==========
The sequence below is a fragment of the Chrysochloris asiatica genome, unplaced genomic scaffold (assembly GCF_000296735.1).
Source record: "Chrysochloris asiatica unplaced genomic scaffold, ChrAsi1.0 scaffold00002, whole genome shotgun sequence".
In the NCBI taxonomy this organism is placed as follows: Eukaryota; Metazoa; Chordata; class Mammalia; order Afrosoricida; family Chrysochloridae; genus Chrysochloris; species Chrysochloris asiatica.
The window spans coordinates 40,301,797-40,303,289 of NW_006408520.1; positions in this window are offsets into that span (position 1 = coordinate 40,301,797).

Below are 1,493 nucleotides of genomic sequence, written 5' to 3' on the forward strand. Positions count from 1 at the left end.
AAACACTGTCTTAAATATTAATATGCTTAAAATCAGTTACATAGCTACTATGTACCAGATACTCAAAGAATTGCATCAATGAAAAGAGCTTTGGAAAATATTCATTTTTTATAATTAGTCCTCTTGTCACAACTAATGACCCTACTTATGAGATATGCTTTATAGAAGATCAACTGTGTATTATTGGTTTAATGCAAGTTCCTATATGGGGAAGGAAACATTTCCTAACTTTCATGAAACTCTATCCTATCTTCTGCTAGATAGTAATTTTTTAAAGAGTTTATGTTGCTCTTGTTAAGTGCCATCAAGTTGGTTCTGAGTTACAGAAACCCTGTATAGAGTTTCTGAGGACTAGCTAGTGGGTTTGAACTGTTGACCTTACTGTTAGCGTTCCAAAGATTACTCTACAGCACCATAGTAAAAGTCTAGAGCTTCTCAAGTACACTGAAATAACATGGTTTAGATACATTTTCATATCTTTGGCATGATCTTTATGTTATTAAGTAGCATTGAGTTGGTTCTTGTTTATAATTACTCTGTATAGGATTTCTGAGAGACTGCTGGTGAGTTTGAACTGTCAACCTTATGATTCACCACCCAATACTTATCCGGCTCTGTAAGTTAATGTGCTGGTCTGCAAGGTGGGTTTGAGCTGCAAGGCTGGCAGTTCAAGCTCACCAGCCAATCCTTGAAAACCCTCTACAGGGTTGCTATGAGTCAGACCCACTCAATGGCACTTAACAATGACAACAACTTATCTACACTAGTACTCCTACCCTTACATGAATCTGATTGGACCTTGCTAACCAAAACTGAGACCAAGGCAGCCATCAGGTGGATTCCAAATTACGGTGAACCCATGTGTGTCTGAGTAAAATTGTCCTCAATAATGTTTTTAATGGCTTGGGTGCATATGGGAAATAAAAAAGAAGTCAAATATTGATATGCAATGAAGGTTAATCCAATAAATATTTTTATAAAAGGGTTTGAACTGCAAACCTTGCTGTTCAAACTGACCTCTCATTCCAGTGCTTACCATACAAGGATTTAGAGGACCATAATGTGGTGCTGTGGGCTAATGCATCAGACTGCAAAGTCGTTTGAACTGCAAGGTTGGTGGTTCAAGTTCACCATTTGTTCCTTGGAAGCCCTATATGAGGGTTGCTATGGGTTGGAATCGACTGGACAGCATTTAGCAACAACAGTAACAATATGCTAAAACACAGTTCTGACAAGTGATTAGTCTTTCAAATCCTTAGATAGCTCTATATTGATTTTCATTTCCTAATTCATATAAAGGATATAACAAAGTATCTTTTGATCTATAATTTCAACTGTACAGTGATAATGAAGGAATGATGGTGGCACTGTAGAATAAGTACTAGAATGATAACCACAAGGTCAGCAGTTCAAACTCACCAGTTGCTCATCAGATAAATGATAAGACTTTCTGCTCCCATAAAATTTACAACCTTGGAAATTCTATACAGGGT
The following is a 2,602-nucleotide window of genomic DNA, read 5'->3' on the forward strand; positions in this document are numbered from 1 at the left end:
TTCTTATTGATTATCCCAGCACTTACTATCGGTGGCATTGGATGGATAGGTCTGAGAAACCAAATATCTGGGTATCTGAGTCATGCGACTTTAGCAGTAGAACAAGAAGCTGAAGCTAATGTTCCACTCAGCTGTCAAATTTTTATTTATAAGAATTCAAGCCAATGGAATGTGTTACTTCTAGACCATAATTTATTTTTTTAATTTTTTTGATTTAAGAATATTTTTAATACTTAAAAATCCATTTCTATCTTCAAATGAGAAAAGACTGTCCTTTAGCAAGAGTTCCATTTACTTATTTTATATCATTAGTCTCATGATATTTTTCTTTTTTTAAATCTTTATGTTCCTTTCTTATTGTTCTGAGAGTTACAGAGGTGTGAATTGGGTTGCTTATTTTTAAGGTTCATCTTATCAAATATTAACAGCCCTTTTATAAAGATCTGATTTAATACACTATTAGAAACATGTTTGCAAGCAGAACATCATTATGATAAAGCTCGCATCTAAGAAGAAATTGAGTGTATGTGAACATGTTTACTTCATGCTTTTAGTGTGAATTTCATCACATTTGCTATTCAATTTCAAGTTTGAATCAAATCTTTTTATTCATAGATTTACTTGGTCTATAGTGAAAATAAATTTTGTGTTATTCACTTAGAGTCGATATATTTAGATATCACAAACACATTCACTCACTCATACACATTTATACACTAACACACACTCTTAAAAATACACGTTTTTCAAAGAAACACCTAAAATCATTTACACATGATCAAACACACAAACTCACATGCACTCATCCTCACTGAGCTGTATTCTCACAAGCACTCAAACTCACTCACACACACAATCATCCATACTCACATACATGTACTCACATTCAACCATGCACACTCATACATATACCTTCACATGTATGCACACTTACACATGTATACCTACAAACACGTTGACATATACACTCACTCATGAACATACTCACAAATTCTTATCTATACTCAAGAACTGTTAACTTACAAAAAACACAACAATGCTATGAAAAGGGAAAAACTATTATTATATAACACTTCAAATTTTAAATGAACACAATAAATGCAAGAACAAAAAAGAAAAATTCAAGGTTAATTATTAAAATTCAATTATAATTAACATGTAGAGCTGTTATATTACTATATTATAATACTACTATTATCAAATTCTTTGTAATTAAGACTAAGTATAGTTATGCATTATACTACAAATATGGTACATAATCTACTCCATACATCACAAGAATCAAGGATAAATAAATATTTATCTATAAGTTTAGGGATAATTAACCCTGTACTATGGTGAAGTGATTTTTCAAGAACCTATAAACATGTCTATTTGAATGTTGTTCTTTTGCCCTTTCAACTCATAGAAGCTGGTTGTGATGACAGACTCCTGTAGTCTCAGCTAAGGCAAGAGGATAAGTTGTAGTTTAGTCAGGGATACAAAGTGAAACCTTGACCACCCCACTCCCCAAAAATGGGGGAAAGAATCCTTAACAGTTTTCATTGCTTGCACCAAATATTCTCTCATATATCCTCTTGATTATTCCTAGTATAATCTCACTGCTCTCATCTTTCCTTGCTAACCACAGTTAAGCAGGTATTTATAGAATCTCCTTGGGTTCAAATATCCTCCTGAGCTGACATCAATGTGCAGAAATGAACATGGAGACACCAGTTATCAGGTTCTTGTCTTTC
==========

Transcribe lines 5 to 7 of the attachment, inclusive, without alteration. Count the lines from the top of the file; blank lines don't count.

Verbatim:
Below are 1,493 nucleotides of genomic sequence, written 5' to 3' on the forward strand. Positions count from 1 at the left end.
AAACACTGTCTTAAATATTAATATGCTTAAAATCAGTTACATAGCTACTATGTACCAGATACTCAAAGAATTGCATCAATGAAAAGAGCTTTGGAAAATATTCATTTTTTATAATTAGTCCTCTTGTCACAACTAATGACCCTACTTATGAGATATGCTTTATAGAAGATCAACTGTGTATTATTGGTTTAATGCAAGTTCCTATATGGGGAAGGAAACATTTCCTAACTTTCATGAAACTCTATCCTATCTTCTGCTAGATAGTAATTTTTTAAAGAGTTTATGTTGCTCTTGTTAAGTGCCATCAAGTTGGTTCTGAGTTACAGAAACCCTGTATAGAGTTTCTGAGGACTAGCTAGTGGGTTTGAACTGTTGACCTTACTGTTAGCGTTCCAAAGATTACTCTACAGCACCATAGTAAAAGTCTAGAGCTTCTCAAGTACACTGAAATAACATGGTTTAGATACATTTTCATATCTTTGGCATGATCTTTATGTTATTAAGTAGCATTGAGTTGGTTCTTGTTTATAATTACTCTGTATAGGATTTCTGAGAGACTGCTGGTGAGTTTGAACTGTCAACCTTATGATTCACCACCCAATACTTATCCGGCTCTGTAAGTTAATGTGCTGGTCTGCAAGGTGGGTTTGAGCTGCAAGGCTGGCAGTTCAAGCTCACCAGCCAATCCTTGAAAACCCTCTACAGGGTTGCTATGAGTCAGACCCACTCAATGGCACTTAACAATGACAACAACTTATCTACACTAGTACTCCTACCCTTACATGAATCTGATTGGACCTTGCTAACCAAAACTGAGACCAAGGCAGCCATCAGGTGGATTCCAAATTACGGTGAACCCATGTGTGTCTGAGTAAAATTGTCCTCAATAATGTTTTTAATGGCTTGGGTGCATATGGGAAATAAAAAAGAAGTCAAATATTGATATGCAATGAAGGTTAATCCAATAAATATTTTTATAAAAGGGTTTGAACTGCAAACCTTGCTGTTCAAACTGACCTCTCATTCCAGTGCTTACCATACAAGGATTTAGAGGACCATAATGTGGTGCTGTGGGCTAATGCATCAGACTGCAAAGTCGTTTGAACTGCAAGGTTGGTGGTTCAAGTTCACCATTTGTTCCTTGGAAGCCCTATATGAGGGTTGCTATGGGTTGGAATCGACTGGACAGCATTTAGCAACAACAGTAACAATATGCTAAAACACAGTTCTGACAAGTGATTAGTCTTTCAAATCCTTAGATAGCTCTATATTGATTTTCATTTCCTAATTCATATAAAGGATATAACAAAGTATCTTTTGATCTATAATTTCAACTGTACAGTGATAATGAAGGAATGATGGTGGCACTGTAGAATAAGTACTAGAATGATAACCACAAGGTCAGCAGTTCAAACTCACCAGTTGCTCATCAGATAAATGATAAGACTTTCTGCTCCCATAAAATTTACAACCTTGGAAATTCTATACAGGGT
The following is a 2,602-nucleotide window of genomic DNA, read 5'->3' on the forward strand; positions in this document are numbered from 1 at the left end: